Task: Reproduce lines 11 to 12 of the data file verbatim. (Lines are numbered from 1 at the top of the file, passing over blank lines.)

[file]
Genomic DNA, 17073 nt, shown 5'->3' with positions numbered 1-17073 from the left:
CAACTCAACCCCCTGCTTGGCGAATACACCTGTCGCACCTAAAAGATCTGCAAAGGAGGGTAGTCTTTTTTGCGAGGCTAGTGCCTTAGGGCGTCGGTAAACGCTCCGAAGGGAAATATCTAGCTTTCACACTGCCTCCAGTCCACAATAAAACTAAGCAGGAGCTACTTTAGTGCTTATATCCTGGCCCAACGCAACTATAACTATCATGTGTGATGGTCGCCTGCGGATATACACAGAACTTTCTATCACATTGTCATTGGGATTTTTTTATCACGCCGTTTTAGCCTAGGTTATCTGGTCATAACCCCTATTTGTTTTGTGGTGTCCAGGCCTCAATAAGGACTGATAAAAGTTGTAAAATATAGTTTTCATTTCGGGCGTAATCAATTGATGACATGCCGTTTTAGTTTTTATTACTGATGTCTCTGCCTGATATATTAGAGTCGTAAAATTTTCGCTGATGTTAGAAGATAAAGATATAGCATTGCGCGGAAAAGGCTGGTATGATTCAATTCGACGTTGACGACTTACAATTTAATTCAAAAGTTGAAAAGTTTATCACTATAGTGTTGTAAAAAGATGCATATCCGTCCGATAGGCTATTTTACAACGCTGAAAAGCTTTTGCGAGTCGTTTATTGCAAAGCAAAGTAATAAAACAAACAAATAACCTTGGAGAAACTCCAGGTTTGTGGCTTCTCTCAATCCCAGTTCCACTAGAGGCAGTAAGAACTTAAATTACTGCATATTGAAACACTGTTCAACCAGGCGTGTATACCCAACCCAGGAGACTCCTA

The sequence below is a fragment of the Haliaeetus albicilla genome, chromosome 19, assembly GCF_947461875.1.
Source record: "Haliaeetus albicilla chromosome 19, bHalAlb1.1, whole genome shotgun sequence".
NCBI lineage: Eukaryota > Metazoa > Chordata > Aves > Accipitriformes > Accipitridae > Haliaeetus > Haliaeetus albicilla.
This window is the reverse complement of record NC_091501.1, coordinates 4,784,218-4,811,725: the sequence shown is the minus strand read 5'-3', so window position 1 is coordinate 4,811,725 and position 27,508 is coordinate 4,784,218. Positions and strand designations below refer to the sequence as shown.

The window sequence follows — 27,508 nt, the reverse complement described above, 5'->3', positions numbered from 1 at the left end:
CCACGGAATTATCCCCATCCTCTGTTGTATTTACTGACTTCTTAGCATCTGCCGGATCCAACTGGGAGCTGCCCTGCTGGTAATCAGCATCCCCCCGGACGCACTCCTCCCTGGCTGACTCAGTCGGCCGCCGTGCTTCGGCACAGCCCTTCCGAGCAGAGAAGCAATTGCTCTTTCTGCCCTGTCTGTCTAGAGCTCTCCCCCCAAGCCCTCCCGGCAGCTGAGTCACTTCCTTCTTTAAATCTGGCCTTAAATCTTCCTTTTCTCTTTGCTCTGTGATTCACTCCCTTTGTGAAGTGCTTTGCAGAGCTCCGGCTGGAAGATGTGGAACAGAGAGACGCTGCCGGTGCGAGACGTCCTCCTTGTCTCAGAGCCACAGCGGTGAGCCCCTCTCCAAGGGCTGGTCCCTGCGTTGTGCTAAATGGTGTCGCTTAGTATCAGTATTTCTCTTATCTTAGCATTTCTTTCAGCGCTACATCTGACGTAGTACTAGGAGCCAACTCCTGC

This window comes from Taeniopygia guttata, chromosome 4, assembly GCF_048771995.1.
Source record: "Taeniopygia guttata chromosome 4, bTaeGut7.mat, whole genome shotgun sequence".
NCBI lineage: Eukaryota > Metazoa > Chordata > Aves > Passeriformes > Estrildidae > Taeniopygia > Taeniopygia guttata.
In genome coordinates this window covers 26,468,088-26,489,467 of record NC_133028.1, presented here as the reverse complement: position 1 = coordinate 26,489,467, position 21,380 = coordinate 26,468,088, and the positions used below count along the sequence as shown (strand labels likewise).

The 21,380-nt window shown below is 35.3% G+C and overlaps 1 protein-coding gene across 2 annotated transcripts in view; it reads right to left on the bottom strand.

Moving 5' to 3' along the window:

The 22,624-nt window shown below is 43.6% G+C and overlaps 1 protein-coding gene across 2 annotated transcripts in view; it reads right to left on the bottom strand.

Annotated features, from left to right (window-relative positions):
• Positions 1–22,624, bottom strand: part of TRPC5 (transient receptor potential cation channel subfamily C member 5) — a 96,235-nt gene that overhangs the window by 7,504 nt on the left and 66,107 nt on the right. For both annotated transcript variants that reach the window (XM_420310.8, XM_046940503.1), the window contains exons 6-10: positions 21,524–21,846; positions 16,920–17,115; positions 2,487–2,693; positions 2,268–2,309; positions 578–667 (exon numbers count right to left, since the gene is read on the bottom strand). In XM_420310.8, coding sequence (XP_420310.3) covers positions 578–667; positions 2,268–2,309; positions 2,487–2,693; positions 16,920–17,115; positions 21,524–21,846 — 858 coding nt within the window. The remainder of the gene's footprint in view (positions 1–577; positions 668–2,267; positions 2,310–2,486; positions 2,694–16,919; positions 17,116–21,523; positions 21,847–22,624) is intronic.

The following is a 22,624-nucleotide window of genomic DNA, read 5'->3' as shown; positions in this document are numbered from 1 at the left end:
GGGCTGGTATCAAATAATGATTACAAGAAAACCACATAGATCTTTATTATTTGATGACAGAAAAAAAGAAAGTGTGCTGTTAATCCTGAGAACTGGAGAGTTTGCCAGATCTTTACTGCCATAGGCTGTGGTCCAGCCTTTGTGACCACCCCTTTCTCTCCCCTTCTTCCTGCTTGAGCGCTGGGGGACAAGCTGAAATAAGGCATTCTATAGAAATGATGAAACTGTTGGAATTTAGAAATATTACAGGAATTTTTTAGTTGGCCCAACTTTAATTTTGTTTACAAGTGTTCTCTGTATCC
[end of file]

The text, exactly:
NCBI lineage: Eukaryota > Metazoa > Chordata > Aves > Passeriformes > Estrildidae > Taeniopygia > Taeniopygia guttata.
In genome coordinates this window covers 26,468,088-26,489,467 of record NC_133028.1, presented here as the reverse complement: position 1 = coordinate 26,489,467, position 21,380 = coordinate 26,468,088, and the positions used below count along the sequence as shown (strand labels likewise).